Investing Responsibly in China

Key Takeaways

  • Given the perception that Chinese companies lag peers with respect to environmental, social, and governance (ESG) criteria, many investors are incorporating responsible investing considerations into their assessment of Chinese equities, even if they haven’t prioritized them in other contexts.
  • Despite validity to the conventional wisdom, we see evidence of progress in China with respect to ESG issues, driven to a large degree by the government’s reform agenda.
  • In our view, ESG considerations represent universally relevant investment criteria and, as such, they influence our China investment process. 

8 min

August 2018


Following MSCI’s recent inclusion of China A-shares in its Emerging Markets index, many investors are evaluating their exposure to Chinese equities. A popular perception that Chinese companies lag with respect to ESG considerations has drawn attention to such issues even from investors that have not pursued ESG-based approaches in other contexts. In this note, we review ESG risks that are particularly prevalent in China, including corruption and human rights. We also highlight areas of ESG-related progress that may be overlooked by investors, such as dramatic improvements in health, education, and standards of living, as well as innovation in renewable energy and green industries. We close with a discussion of how we integrate these considerations into our alpha forecasts for Chinese stocks, and we highlight challenges in engagement. 

ESG in China:  Challenges & Progress

China faces a unique set of ESG-related challenges, but the government has strong incentives to improve ESG practices in order to promote sustainable growth and social stability. 


China suffers from rampant air, water, and soil pollution following years of unconstrained growth governed by a weak environmental regulatory framework. Today, China is the largest emitter of carbon dioxide,1 responsible for more than a quarter of total global carbon dioxide emissions. Not only do China’s environmental practices create health risks for citizens, they pose political risk for the ruling Communist Party and economic and financial risk for investors.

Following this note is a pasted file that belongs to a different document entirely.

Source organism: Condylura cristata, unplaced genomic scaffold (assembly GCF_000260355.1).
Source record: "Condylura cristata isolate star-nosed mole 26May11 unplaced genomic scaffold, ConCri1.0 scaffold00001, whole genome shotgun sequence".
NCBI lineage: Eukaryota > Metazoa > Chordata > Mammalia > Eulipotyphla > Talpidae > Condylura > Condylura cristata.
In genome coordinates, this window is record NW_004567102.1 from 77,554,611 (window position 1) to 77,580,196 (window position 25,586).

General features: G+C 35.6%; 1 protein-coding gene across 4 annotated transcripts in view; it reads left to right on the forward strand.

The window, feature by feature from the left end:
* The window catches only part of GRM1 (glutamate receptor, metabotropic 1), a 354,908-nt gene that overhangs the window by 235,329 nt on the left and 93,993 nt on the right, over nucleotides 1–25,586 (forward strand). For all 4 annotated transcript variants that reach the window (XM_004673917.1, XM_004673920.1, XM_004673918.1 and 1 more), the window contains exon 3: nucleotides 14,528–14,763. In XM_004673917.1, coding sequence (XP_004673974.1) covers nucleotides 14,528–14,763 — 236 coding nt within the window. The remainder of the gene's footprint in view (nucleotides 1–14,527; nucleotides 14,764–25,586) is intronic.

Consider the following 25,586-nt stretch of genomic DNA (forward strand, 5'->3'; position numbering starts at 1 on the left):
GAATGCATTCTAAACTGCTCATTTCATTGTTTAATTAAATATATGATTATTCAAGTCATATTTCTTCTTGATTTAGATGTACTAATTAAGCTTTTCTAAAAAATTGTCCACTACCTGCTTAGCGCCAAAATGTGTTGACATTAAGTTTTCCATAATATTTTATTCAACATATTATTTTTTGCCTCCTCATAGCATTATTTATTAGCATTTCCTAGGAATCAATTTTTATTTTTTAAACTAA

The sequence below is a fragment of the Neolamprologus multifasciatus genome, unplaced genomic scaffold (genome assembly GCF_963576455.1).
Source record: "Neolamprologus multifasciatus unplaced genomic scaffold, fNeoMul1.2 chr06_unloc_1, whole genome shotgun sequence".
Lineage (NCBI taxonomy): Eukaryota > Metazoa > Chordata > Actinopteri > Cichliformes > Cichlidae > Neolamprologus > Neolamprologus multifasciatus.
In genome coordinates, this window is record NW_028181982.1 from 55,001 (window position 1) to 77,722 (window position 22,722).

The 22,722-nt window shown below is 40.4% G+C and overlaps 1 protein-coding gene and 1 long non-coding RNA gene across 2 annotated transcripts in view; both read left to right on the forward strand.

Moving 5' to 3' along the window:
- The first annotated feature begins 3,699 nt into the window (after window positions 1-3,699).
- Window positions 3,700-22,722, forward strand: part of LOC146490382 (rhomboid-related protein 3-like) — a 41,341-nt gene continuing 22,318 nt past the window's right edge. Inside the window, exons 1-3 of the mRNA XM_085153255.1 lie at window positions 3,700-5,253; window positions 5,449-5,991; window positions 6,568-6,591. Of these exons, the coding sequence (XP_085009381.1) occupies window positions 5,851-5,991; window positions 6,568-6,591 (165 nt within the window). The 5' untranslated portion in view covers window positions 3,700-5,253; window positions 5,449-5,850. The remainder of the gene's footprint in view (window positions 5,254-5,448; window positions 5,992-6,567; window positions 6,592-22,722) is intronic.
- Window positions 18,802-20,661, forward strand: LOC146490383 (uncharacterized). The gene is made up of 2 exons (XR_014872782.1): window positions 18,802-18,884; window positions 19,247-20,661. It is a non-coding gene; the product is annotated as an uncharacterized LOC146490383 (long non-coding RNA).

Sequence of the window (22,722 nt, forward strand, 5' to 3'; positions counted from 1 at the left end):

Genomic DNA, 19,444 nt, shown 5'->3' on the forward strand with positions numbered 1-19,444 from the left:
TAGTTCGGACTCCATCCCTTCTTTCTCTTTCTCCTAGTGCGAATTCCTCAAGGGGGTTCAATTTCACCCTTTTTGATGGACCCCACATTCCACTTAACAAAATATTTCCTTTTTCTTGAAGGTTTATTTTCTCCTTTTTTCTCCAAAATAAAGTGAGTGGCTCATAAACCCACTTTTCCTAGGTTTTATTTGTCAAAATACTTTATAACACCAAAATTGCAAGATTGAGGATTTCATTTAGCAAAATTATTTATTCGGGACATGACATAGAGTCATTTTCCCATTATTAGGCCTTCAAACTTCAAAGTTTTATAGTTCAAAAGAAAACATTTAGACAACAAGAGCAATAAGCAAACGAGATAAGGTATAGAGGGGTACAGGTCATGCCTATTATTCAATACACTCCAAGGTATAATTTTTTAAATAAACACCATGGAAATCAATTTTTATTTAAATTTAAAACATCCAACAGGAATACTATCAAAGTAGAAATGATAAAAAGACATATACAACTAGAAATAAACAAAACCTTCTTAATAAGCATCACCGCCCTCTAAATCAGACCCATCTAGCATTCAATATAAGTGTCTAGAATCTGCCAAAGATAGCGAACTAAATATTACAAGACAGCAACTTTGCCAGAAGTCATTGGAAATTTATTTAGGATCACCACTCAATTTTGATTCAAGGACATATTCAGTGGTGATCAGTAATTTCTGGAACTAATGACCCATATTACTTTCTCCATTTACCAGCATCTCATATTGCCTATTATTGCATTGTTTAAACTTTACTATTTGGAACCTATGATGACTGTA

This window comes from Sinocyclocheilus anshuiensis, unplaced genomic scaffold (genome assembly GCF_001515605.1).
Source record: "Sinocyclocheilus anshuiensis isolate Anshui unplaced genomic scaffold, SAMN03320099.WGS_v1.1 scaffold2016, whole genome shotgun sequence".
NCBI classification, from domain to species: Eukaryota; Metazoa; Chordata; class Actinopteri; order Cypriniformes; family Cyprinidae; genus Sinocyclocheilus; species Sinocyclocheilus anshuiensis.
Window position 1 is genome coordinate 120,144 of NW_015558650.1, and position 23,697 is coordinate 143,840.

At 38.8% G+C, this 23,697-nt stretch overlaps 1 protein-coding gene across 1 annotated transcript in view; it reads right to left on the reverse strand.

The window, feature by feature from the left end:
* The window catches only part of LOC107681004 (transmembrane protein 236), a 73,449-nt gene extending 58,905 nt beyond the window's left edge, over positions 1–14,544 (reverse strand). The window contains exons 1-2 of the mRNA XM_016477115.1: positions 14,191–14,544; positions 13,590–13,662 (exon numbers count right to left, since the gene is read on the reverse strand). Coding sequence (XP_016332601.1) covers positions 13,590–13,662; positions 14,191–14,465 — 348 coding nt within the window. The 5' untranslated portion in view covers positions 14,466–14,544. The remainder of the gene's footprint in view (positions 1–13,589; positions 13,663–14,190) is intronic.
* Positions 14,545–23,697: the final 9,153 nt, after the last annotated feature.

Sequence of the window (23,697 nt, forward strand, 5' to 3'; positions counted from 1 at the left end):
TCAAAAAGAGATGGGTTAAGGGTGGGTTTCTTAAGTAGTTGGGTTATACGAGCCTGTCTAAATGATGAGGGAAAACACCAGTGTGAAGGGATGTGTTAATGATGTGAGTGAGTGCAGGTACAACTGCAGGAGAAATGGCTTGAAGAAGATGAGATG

In recognition of environmental risks to social and political stability as well as to long-term economic growth, President Xi has prioritized pollution control, setting a 2035 deadline for achievement of a “beautiful China.” To reduce carbon emissions, China has implemented a series of seven pilot emissions trading schemes (ETS) and anticipates being the world’s largest carbon market by 2020. This program enables companies to buy and sell emission allowances and provides incentives to invest in cleaner energy. China joins only a handful of European nations that have established such markets, and it is one of only two emerging markets to have done so. (Colombia is the other.) By this measure, China is one of the most progressive nations with respect to pollution control. 

To encourage transparency and accountability, China is requiring its heaviest producers to disclose more information about emissions. The China Securities and Regulatory Commission (CSRC), the country’s analogue to the U.S. Securities and Exchange Commission, issued new guidelines in late 2017 and early 2018. 

Further, China is at the global forefront of a number of green industries. China has added solar electric generation capacity faster than any other country to help meet its growing energy demand. Overall, China’s renewable power capacity is more than double that of the U.S. and accounts for roughly one-third of the global total.2China has become one of the largest producers of solar photovoltaic panels. It has become a leader in the manufacture of electric vehicles, representing over 40% of global production as of 2016, and it is cultivating an extensive domestic market.3


China frequently comes under fire regarding human rights, privacy, intellectual property, and labor issues. Although China lags many countries in such categories, it has shown progress in other areas related to social considerations. For example, standards of quality of life and longevity have improved dramatically in the last few decades. According to a World Bank study, nearly one billion people have risen from extreme poverty in this time.4 China’s recent development in terms of health, standards of living, and education stands out globally. As a summary statistic for social progress, we monitor the United Nations’ Human Development Index (HDI), a composite measure of life expectancy, education, and per capita income. Figure 1 shows that over the past 25 years, China has shown remarkable improvement, vastly outpacing developed, emerging, and frontier market averages. Over the full period, developed market HDI scores gained 15%, emerging markets gained 21%, and frontier markets gained 19%; in stark contrast, China’s HDI score improved by 48%.